Oh my naivety. I can’t help but laugh when I think about how I started this thing. In my head it looked like this: I need to find some fabrics and I need to find a factory and this one mill will give me all my fabrics and this one factory will produce all my clothing. Funny. This is the reality: Fabric sourcing takes a lot of effort and time. It’s a full-time job. And because we were so particular about what we wanted, we were limited. And because we wanted specific fabrics, they needed to be ordered. For the fabrics alone we had to wait 8 weeks (which seems like forever but is very quick in the production world). My clueless mind thought everything was always available! The funnier thing was the factories. I thought one factory does it all. Our collection includes coats, tailoring, knitwear, tops and pants. Each factory specializes in something specific. For the knits we needed to find a factory specializing in knits, for the blazers a factory specialized in tailoring, etc etc etc. We work with five small factories that specialize in the styles we produce. We work with factories that produce for leading high-fashion brands. This way we can ensure the best quality and fit. Sometimes in life you get lucky, and we found a great partner in Portugal (who is also all about sustainable efforts) who helped us find the best factories. Thank you endlessly for everything you have done and your patience with three ambitious young people with big dreams. I know it’s been a wild ride. Thank you for keeping up. I can’t thank the people around me enough.

Everybody who works in production knows this but damn. We. Had. So. Many. Issues. Fabric wasn’t available, delivered one month late or in the wrong color or quality or quantities; samples took forever because I am so incredibly particular about the fit, one fabric didn’t work in the design we intended so we had to change fabric for that style but then it wasn’t available… There were unexpected financial surprises, legal complications, endless delays. I’m pretty sure the universe wanted to test how seriously I’m taking this mission.

I tried my best to source the best-possible fabrics and the best-possible factories, but there is no one stop shop perfect solution. For example, I would love all of our yarns to be locally sourced. I found a sheep farm and a small wool mill in Portugal that produce their own wool. Our coats are made from their wool. I saw their sheep in front of us on huge fields of grass being as free and happy as sheep can be. When I talked to the owner I asked her: Why is your wool not certified when this is the most sustainable fabric I have come across? She said it’s because they can’t afford a certificate. They are too small. They are family owned. It’s Artesian. I asked: Why can’t we get our pants made in your locally sourced wool? She said because Portuguese sheep wool is different than Australian wool. Portuguese wool is more rough, not as soft, and doesn’t work as well for pants. So we had to source international wool from Italian mills. (But we made sure to only source certified wool where the sheep have not been harmed during the shearing and where worker safety is ensured.)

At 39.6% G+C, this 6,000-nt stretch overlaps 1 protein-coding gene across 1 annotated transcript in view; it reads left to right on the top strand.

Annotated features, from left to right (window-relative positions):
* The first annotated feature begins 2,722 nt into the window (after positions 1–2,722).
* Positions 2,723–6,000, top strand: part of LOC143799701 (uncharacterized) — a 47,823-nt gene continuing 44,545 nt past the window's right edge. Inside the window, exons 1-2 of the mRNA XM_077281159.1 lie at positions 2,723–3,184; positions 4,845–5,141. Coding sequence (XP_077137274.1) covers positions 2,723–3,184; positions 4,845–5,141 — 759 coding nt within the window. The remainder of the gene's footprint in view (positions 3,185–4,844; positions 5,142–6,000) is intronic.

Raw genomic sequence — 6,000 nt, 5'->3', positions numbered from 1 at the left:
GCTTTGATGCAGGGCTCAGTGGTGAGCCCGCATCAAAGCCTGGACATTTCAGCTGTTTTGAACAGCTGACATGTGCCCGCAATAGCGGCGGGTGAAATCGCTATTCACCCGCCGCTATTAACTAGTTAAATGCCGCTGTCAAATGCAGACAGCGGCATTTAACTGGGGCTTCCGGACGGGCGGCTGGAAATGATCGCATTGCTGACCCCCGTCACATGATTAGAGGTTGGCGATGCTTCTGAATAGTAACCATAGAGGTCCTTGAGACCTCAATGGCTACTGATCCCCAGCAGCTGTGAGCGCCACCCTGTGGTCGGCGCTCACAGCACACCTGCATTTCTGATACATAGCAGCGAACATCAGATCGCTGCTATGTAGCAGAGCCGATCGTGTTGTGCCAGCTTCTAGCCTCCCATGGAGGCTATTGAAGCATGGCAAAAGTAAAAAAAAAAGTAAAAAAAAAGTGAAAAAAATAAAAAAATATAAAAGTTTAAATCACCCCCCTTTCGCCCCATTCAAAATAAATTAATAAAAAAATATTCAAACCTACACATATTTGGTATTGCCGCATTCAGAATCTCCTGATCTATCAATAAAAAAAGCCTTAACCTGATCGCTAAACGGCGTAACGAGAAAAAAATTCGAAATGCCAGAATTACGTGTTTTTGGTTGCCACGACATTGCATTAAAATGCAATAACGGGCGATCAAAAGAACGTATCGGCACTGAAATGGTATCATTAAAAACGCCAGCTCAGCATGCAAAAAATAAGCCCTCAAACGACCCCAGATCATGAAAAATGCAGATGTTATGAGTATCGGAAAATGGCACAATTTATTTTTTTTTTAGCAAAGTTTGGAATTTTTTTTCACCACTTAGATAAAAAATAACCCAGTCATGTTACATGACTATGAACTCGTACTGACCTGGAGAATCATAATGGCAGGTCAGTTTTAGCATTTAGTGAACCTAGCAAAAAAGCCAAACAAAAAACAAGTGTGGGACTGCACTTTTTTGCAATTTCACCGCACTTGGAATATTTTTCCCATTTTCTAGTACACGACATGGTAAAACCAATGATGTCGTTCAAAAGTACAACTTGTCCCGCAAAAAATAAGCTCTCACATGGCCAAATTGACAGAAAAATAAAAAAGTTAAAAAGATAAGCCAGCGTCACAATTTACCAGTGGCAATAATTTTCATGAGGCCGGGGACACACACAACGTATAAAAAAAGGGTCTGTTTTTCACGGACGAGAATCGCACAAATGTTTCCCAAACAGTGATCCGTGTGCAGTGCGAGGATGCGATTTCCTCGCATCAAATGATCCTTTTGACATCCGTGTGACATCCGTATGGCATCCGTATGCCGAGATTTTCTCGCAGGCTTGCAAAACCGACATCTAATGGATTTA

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Certificates are tricky. There are so many different random sustainability certifications, some that mean something and some that don’t mean anything. You can have the most sustainable mill that produces everything locally that can’t afford a certificate, like my little Portuguese farm, or you can have GOTS-certified cotton and still sell a T-Shirt for EUR 4 without VAT. Yeah, yeah, quantities bring prices down, but mass production will never be truly sustainable. We have tried our best to find the trusted certificates we need.

I am usually on top of everything but during fashion month in September my brain was not working properly and I approved one fabric without asking the origin because I thought we had only pre-sourced certified options. We paid thousands of Euros for the fabric. Before final production I asked about the origin of the wool because I knew the origins of each piece except this one — nobody knew. I was shocked. We asked the Italian supplier and he replied “India and Thailand.” I asked for more information and he couldn’t provide me with any. I had to choose: lose the money and stick true to my mission or go easy on myself because this is my first collection and maybe it’s okay if one piece is not perfect. I decided to cancel the pants. I can’t stand behind something if I don’t give it my best. I accepted the fact and returned the fabric, lost the money and learned an expensive lesson. (Thankfully the supplier was nice and understanding and gave us credit for returning the fabric in the end!)

SO WHY DID I CREATE YET ANOTHER CLOTHING BRAND?

Because of my customer pains. The amount of Greenwashing going on in the fashion industry drives me crazy. Finding amazing, sustainable brands that weren’t really modern, minimalist, stylish, wearable or affordable frustrated me. This is where I jump in: honest, transparent, ethical, high quality, locally produced clothing that looks and feels amazing and is as affordable as possible (because remember: if a product is cheap, somebody along the production chain didn’t get paid). Clothing you (and I!) will love and feel proud to wear.

We are not perfect. We have a long way to go. The entire industry has a long way to go. But we are striving to be the coolest, most ethical brand on the market. I am proud about how far we have come in such a short amount of time and I guarantee that we will only get better. I put my heart and soul into this and I hope you will love it as much as I do.

Hamburg, November 2019

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FAQs